You Can’t Beat These Utility Dividends

The utilities sector is far from perfect. Most of the sector is levered to its teeth with debt as companies scramble to expand and update existing electrical grids. They do this on the idea that the end product (i.e., electricity) will always be in demand regardless of economic conditions -- and to a majority extent they’re right.

Oil and natural gas prices can also positively and negatively affect the bottom line. A company that finds itself levered to the max can encounter serious issues if commodity pricing doesn’t go its way. Dynegy (NYSE: DYN  ) , for example, has already warned that it may not be able to meet its debt obligations in the second half of this year as the company has struggled mightily to return to profitability. Luckily for us, there are only a handful of bad seeds in the utilities sector; weeding out the best of the best is actually the toughest part. I consider this just the tip of the iceberg and encourage further research, but these five utility companies have unparalleled dividends and other encouraging similarities.


Years Paying

Current Yield

Current Market Value/

Enterprise Value

DTE Energy (NYSE: DTE  )




Duke Energy (NYSE: DUK  )




FirstEnergy (NYSE: FE  )




Progress Energy (NYSE: PGN  )




Entergy (NYSE: ETR  )




Sources: Yahoo! Finance and

As you’ll notice, this list could have been 30 companies long -- but there’s a reason I chose some of the largest names in the sector.

For starters, larger companies have even more stable dividends. Take DTE, for example, which has paid a dividend for 41 years. Outside of a special dividend paid in 1988, the company has never lowered its quarterly distribution.

More importantly, the trend in the utilities sector has been and probably will continue to be consolidation. Last year FirstEnergy purchased Allegheny Energy for $4.7 billion in order to decrease competition and take advantage of the cost savings of merging their two businesses. A buyout in this sector entails not only purchasing power grids, but also taking on sometimes substantial amounts of debt.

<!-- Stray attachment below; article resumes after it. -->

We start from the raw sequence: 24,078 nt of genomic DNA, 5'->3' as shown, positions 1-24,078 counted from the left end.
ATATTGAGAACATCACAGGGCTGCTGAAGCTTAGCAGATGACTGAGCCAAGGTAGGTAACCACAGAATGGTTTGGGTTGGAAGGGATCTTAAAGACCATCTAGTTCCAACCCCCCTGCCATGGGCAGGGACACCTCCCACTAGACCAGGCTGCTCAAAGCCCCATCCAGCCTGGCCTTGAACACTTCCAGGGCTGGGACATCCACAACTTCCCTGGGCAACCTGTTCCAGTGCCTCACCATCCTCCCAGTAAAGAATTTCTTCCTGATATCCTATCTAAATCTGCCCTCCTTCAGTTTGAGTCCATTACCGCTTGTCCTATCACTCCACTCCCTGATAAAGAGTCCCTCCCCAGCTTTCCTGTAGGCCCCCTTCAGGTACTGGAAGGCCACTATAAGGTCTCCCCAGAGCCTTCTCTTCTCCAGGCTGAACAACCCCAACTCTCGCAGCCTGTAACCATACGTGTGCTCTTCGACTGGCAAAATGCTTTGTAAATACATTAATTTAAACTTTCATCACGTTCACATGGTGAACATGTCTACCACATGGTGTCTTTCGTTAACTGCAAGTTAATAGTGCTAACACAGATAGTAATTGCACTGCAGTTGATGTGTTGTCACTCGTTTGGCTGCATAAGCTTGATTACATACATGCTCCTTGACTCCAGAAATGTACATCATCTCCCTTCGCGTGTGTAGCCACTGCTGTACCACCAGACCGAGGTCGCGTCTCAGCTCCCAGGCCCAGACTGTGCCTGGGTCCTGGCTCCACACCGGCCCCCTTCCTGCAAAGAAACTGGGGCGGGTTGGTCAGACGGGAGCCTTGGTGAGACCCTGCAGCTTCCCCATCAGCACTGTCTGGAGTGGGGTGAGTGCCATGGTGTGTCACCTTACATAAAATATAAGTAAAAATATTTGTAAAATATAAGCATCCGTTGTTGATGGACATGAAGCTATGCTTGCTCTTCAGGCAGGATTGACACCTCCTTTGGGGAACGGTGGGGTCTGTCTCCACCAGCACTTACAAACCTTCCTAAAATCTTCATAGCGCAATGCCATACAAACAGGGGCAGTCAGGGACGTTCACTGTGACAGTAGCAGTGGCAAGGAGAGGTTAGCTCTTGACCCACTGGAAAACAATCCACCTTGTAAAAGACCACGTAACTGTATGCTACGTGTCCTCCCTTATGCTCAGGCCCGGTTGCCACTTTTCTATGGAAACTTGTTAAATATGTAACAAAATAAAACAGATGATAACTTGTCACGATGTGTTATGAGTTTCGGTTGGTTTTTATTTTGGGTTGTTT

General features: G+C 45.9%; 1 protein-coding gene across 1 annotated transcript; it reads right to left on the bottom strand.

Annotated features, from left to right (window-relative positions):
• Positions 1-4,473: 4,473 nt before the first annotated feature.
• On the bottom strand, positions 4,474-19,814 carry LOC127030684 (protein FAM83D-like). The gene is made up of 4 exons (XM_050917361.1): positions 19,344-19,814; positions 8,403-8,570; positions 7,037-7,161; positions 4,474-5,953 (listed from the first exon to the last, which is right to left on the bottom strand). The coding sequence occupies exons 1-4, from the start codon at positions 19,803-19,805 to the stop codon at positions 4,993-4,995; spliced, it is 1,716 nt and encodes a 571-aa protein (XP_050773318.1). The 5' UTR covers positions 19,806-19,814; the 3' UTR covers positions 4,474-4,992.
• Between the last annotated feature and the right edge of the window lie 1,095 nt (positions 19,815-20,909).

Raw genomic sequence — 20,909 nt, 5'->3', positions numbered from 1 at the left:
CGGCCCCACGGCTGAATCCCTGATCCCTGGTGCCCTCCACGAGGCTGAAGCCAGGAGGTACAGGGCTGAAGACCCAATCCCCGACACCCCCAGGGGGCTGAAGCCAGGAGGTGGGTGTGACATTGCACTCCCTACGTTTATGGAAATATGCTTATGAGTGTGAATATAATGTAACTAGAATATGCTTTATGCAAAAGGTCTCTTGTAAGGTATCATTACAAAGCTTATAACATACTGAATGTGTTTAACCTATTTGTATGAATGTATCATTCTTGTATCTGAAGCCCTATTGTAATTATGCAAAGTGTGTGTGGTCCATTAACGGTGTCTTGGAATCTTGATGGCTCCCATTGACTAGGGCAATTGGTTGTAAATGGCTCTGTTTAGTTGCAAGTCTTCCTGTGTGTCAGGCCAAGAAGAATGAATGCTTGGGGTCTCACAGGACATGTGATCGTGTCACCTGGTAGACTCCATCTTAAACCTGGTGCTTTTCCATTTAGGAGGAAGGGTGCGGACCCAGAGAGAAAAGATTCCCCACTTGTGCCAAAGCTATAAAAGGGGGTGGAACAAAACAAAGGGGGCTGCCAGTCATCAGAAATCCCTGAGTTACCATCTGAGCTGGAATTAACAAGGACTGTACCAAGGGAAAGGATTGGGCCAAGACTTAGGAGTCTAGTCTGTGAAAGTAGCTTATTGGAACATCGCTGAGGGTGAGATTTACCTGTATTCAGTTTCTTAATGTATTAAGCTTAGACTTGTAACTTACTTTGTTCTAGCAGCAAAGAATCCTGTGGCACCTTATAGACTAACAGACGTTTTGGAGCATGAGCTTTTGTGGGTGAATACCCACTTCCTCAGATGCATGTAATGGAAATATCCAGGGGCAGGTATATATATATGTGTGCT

As you can see by the listed enterprise values above, debt makes up a larger portion of what the theoretical buyout values would be for these energy behemoths. It only seems likely then that these companies will continue to explore opportunities which can help reduce debt and lower costs by merging. There’s not only a solid dividend underlying these utilities, but a good chance their stock prices could move higher if the sector continues to consolidate.

What, if any, utilities do you have in your portfolio? Share your ideas in the comments section below and consider tracking these and your own list of personalized companies with My Watchlist. Add DTE Energy, Duke Energy, FirstEnergy, Progress Energy and Entergy to My Watchlist.

Also, feel free to grab your copy of our latest free report, 3 Stocks for $100 Oil.

Fool contributor Sean Williams has no material interest in any of the companies mentioned in this article. He would like to remind you not to forget about our friends in Japan who could still use a helping hand. You can follow him on CAPS under the screen name TMFUltraLong. Try any of our Foolish newsletter services free for 30 days. We Fools may not all hold the same opinions, but we all believe that considering a diverse range of insights makes us better investors. The Motley Fool has a disclosure policy that never short-circuits.

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